5 Unexpected Teaching Insights

By Linda Fisher Thornton

After teaching for more than 20 years, I was surprised last week by the University of Richmond School of Professional and Continuing Studies with the Itkowitz Family Distinguished Faculty Award. This is especially meaningful recognition for me, since I had ‘learned through’ the process of completely redesigning my Applied Ethics course as an online course and changing my teaching approach during the pandemic. This course redesign was an arduous process, and one that stretched me to become a better professor and a better person.

Senior Leaders: Set Clear Expectations For Values

Senior leaders set the tone for the organization’s ethics, but the senior leadership responsibility for values leadership includes much more than that. Today, I’ll look at the senior leader responsibility for sharing clear expectations, and explore more important roles that go well beyond setting the bar for expected behavior.

The Evolving Purpose of Leadership: Why More is Expected Now

By Linda Fisher Thornton

What ever happened to command-and-control (transactional) leadership and what has taken its place? How is our understanding of the purpose of leadership changing? Where is it headed?

In this video, I explain our evolving understanding of the purpose of leadership, and provide a context that explains why more is expected of leaders now.

Top 10 Posts 2014: Changing Ethical Leadership Expectations

By Linda Fisher Thornton

There were 52 Leading in Context blog posts published in 2014, and the ones isted below are the 10 that were most popular with readers. They are focused on learning proactive ethical leadership and building a high-trust culture. If I had to describe the theme of these posts it might be “learning how to keep up with changes in ethical leadership expectations.”

As you review these reader favorites, think about how you will adapt to changing ethical leadership expectations in 2015.

The Give and Take of Trust

By Linda Fisher Thornton

The post Should Trust Be Freely Offered or Conditionally Earned generated lively discussions in LinkedIn Groups about extending trust when we meet someone new. It was clear from reading the discussions that trust has many different dimensions.

Readers shared how they perceived trust – some saw it as an emotion, some saw it as a relationship, others described it as a mindset. They took the discussion beyond the original question and explored how we extend trust to others based on many variables.

Should People Have to “Earn” Your Trust?

By Linda Fisher Thornton

When we meet someone new, should we trust them right away? Should we assume that they are trustworthy and give them the benefit of the doubt, or should we hold back until we are sure that they are worthy of our trust?

Unethical Leadership: Selective Inclusion

By Linda Fisher Thornton

I previously wrote about the problem of selective respect and today I’ll address it’s evil twin. It has been happening right in front of us and has been amplified by social media – leaders speaking from a perspective of selective inclusion. This week, I’m sharing a collection of posts that explain the importance of full inclusion and how to recognize examples that stray from it.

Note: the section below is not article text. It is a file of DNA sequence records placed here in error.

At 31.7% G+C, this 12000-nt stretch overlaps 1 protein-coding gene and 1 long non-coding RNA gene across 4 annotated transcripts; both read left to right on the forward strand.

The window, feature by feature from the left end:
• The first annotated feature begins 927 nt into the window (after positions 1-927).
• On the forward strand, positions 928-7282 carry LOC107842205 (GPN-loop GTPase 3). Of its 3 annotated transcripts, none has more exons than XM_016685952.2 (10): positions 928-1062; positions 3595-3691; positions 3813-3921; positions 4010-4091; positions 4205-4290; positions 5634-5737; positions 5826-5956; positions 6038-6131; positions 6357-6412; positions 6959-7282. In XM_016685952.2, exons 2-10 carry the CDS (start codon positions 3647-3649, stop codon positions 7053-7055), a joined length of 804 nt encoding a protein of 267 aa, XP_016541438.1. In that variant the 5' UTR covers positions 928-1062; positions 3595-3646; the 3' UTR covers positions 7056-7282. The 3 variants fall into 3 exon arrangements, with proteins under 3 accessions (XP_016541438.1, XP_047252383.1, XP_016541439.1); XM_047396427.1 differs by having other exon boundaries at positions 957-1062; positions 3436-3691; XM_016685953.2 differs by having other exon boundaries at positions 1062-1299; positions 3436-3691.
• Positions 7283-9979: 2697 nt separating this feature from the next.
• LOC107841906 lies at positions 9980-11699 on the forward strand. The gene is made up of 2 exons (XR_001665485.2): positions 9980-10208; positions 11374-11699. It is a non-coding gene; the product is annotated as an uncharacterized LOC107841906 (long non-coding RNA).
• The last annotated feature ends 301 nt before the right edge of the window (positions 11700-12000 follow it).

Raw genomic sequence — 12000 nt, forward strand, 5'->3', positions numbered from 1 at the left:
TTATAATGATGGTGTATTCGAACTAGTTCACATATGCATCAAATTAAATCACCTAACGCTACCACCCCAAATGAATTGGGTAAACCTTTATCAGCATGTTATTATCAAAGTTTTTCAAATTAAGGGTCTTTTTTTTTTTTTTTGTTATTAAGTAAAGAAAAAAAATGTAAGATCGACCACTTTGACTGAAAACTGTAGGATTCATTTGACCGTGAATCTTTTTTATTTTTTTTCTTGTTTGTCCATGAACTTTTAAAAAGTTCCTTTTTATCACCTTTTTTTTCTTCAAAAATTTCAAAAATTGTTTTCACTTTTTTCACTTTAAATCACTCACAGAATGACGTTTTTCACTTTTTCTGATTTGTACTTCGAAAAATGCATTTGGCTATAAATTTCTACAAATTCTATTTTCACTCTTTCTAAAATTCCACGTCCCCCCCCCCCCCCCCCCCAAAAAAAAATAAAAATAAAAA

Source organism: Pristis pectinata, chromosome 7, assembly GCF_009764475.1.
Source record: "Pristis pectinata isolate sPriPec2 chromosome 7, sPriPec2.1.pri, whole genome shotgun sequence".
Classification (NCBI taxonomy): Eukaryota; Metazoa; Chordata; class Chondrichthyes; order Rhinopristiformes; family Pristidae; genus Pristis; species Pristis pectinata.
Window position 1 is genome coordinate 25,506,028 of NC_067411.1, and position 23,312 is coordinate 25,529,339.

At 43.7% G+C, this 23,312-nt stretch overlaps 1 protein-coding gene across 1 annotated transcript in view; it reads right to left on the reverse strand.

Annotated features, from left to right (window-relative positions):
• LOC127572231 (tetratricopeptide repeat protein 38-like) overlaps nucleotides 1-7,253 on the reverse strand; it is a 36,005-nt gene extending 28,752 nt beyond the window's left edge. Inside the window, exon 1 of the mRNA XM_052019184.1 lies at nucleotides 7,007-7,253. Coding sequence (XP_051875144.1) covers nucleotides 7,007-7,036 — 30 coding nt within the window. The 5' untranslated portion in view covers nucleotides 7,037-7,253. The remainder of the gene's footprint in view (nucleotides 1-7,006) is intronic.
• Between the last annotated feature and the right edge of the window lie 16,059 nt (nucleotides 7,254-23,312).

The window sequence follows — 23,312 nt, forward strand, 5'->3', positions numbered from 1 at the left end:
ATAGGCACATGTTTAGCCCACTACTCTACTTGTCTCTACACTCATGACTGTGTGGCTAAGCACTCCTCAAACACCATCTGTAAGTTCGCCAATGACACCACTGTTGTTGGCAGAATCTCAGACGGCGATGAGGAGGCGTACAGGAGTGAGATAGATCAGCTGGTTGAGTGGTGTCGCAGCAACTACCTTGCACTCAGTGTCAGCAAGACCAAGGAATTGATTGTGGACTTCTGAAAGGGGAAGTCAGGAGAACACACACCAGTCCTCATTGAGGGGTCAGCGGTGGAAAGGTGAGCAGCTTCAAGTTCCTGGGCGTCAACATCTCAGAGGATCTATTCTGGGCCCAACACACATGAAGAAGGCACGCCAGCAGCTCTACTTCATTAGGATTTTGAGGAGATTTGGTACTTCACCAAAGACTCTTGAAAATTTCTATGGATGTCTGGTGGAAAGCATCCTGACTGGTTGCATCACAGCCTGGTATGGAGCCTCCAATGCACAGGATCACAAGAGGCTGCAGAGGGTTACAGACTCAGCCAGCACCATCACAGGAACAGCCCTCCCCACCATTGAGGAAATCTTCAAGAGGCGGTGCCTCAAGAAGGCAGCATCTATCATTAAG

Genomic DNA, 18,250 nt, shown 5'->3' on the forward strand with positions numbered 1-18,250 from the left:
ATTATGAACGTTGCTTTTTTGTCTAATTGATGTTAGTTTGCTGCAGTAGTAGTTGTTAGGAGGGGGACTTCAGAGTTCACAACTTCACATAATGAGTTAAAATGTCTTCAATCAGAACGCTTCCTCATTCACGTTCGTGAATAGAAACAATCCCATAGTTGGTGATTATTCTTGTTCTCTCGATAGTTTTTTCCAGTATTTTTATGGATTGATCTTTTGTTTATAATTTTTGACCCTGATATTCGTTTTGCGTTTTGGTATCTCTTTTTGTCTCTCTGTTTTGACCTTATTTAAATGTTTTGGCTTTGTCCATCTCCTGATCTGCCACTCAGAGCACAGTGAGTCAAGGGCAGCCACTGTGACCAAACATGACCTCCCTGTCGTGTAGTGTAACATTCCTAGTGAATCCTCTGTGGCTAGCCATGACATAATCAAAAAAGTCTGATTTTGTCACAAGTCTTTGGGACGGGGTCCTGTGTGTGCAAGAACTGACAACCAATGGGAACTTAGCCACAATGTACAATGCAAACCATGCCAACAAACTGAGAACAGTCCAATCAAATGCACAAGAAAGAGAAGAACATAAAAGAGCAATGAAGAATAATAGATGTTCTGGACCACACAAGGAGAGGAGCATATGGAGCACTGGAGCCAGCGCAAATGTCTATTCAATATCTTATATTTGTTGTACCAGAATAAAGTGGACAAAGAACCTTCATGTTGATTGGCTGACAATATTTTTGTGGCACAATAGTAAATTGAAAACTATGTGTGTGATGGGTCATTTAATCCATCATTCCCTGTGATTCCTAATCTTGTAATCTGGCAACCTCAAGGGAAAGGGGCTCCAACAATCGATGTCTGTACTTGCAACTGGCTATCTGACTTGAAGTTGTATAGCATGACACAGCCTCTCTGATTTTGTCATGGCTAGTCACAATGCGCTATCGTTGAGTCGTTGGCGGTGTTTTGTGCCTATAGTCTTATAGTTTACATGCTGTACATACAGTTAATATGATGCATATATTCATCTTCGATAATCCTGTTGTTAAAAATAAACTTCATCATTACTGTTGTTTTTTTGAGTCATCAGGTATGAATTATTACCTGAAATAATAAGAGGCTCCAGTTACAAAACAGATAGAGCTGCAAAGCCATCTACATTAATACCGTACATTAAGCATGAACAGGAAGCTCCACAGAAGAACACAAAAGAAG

Leading In Times of Wear and Tear

By Linda Fisher Thornton

We’ve been through a lot. We’re tired, worn out, overwhelmed, and stretched too thin. We’re worried about our health and well-being and the health and well-being of those we love. We can’t lead as if we were in normal times because we’re definitely not and everyone knows it.

Setting Stretch Goals? Build in Ethics

By Linda Fisher Thornton

Employers using stretch goals to motivate employees to higher levels of performance need to take note of the ethical risk. If the push for higher performance doesn’t come with an emphasis on ethical behavior, it may be encouraging cheating.

The Human Journey

By Linda Fisher Thornton

The human journey. We’re all taking it, but we don’t always know where it’s headed. We can’t always see where we’ve been until later, when we have the long-term perspective and can begin to make sense of the twists and turns we’ve taken throughout our lives.

Adaptability is an Ethical Issue

By Linda Fisher Thornton

Ego-driven leaders want to be “right” even when the evidence shows otherwise. They see rightness as something fixed that they can control. Of course, it isn’t fixed and they can’t control it, but they may not want to be confused with the facts. Conversely, when ego is not driving the thinking process, leaders can adapt to changing information and circumstances and change their minds.

Sensemaking

By Linda Fisher Thornton

Richard J. Cordes write in Making sense of sensemaking: What it is and what it means for pandemic research (Atlantic Council), that “Sensemaking is our brain’s response to novel or potentially unexpected stimuli as it integrates new information into an ever-updating model of the world.” While the research on Sensemaking is deep and complex, there are some practical questions leaders who are trying to make good decisions and help others make sense of a torrent of information can use to begin to identify and map out meaning.

Leaders who make sensemaking a priority will not only make better decisions themselves, they’ll also help employees make better decisions. People don’t just need leaders to share relevant data, they need them to share observations and insights about what data means and why the meaning is important. They need leaders to make sense out of information.